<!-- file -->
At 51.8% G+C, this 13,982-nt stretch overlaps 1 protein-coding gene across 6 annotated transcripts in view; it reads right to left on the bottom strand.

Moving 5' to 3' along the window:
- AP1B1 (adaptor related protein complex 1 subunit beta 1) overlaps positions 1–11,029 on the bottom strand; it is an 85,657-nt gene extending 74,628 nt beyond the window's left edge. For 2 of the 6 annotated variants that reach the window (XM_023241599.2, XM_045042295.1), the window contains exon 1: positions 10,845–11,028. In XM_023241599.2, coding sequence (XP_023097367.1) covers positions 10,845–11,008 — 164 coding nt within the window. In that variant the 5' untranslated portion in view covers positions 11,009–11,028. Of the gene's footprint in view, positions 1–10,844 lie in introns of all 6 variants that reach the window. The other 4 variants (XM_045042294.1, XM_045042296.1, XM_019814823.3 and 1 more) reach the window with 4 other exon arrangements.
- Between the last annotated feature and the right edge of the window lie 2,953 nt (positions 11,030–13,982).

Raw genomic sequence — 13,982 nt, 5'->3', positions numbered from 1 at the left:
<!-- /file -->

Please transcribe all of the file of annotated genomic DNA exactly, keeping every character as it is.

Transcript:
At 51.8% G+C, this 13,982-nt stretch overlaps 1 protein-coding gene across 6 annotated transcripts in view; it reads right to left on the bottom strand.

Moving 5' to 3' along the window:
- AP1B1 (adaptor related protein complex 1 subunit beta 1) overlaps positions 1–11,029 on the bottom strand; it is an 85,657-nt gene extending 74,628 nt beyond the window's left edge. For 2 of the 6 annotated variants that reach the window (XM_023241599.2, XM_045042295.1), the window contains exon 1: positions 10,845–11,028. In XM_023241599.2, coding sequence (XP_023097367.1) covers positions 10,845–11,008 — 164 coding nt within the window. In that variant the 5' untranslated portion in view covers positions 11,009–11,028. Of the gene's footprint in view, positions 1–10,844 lie in introns of all 6 variants that reach the window. The other 4 variants (XM_045042294.1, XM_045042296.1, XM_019814823.3 and 1 more) reach the window with 4 other exon arrangements.
- Between the last annotated feature and the right edge of the window lie 2,953 nt (positions 11,030–13,982).

Raw genomic sequence — 13,982 nt, 5'->3', positions numbered from 1 at the left: